There’s a reason why everyone screams and giggles like little schoolgirls at a Justin Bieber concert when they hear the words “Big Data.” It’s because they understand the importance of knowing their audience. Unfortunately, however, many marketers are so overwhelmed by the volume of data that’s out there, they don’t always know what to do with it.
While many journalists fear that audience data might distract from, or tarnish the traditional image of journalism, there are those who understand its importance. But instead of focusing on increasing page views, these journalists are fixed on appealing to consumers.
The biggest advantage of Big Data? Its ability to help journalists better contextualize their stories. According to Raju Narisetti of News Corp, there are tons of reasons why a story may not get a lot of eyeballs. Sometimes, big stories simply don’t appeal to the general consumer. A major event such as political protest in a tiny European country may make headlines, but it won’t attract readers unless it satisfies one of their content niches.
While some would argue that a given topic shouldn’t get covered, Big Data can help make it relevant. By using information about their audience, journalists can find ways to make “boring” stories more engaging.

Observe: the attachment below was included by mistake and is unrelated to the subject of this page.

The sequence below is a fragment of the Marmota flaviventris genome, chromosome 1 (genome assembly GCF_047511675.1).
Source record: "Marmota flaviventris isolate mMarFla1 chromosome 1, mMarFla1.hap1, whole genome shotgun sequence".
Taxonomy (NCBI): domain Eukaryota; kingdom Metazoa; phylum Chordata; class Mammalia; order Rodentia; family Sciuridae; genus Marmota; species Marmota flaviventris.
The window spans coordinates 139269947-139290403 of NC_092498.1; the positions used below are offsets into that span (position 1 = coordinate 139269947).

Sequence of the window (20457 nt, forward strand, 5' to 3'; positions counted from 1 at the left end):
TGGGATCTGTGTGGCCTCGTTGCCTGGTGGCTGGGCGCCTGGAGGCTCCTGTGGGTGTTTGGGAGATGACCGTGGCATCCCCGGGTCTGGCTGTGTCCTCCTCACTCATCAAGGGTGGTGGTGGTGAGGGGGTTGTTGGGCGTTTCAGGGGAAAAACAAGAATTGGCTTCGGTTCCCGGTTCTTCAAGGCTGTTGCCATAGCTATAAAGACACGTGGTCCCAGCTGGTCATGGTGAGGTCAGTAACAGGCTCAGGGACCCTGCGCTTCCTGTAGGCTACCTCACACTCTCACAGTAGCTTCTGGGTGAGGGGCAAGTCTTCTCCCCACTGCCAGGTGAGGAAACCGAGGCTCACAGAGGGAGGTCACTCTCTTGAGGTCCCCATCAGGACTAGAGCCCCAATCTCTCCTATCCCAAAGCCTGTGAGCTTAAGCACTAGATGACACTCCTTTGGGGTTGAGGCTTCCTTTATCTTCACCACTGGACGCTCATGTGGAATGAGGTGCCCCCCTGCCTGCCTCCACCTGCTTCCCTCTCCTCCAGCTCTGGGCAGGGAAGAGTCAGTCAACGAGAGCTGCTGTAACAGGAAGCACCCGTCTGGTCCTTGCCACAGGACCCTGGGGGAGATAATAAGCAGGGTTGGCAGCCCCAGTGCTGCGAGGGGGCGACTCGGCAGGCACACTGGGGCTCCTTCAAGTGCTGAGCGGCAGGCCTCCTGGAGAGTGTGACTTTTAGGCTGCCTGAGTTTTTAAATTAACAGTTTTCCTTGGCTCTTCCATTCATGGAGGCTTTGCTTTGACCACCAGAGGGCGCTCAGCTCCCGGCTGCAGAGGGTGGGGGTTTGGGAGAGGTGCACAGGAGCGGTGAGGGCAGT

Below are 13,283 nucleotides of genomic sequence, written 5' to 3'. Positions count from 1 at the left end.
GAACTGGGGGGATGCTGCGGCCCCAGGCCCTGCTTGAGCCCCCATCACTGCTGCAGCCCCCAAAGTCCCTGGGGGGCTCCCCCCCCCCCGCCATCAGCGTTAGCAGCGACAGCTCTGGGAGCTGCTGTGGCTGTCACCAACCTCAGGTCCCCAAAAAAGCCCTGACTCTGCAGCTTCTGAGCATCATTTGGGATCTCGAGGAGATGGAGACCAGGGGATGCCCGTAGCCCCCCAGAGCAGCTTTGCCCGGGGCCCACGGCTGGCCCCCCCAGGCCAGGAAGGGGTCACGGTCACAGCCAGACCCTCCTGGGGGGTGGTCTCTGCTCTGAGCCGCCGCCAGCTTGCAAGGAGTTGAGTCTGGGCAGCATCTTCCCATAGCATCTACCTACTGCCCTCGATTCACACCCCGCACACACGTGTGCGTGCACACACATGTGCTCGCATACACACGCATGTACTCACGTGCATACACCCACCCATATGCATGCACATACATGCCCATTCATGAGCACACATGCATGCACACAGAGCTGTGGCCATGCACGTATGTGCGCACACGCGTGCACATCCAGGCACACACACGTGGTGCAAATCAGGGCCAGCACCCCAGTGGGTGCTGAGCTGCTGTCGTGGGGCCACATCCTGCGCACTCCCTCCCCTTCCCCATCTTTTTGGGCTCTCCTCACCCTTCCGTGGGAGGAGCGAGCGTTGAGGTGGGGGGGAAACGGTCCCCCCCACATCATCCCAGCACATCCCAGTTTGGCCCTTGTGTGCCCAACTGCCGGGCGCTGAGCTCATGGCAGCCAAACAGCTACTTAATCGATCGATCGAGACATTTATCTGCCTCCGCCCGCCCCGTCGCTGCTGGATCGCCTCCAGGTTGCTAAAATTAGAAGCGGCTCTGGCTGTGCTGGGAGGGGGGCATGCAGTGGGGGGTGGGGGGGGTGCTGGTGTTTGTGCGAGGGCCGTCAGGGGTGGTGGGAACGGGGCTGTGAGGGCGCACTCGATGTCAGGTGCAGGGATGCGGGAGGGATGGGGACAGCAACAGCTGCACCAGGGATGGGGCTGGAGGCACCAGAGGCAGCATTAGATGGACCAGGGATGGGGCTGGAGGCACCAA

At The Atlantic, the same theory is applied. Instead of setting traffic goals each quarter, they use data to discover new areas of interest that readers didn’t even know they had.
In this way, a company’s goals and the audience’s goals are co-aligned.
This popular perspective on Big Data is gaining ground among journalists, but that doesn’t mean it’s right for everyone; data gives businesses an opportunity to grow on numerous levels and there are a variety of ways in which data can be used to a company’s advantage. In fact, a study from Infogroup Targeting Solutions discovered that more than 60 percent of marketers expect to increase their Big Data budgets this year. However, the concern—one that journalists understand all too well—lies in the moment when the focus on numbers supersedes that of content.
And we’ve already seen this happen—cue flashback to the Huffington Post’s article on what time the Super Bowl started and CNN’s coverage of the Twerking epidemic.
So how can content marketers find a happy medium?
Instead of chasing after traffic numbers, go after your audience. Use data to find interesting topics, but also take note from journalists. If you know a topic doesn’t appeal to your audience, find a way to craft it so that it captures their attention. By doing so, you’ll not only gain loyal consumers, but you’ll also find ways to transform dull topics into engaging ones (a common fear of businesses who doubt content will work for them). And if you’re not sure where to get your data from, try using an analytics tool, such as Google Analytics or Parse.ly.
When it comes to content, the goal isn’t to increase ROI. It just happens to be a fantastic side effect.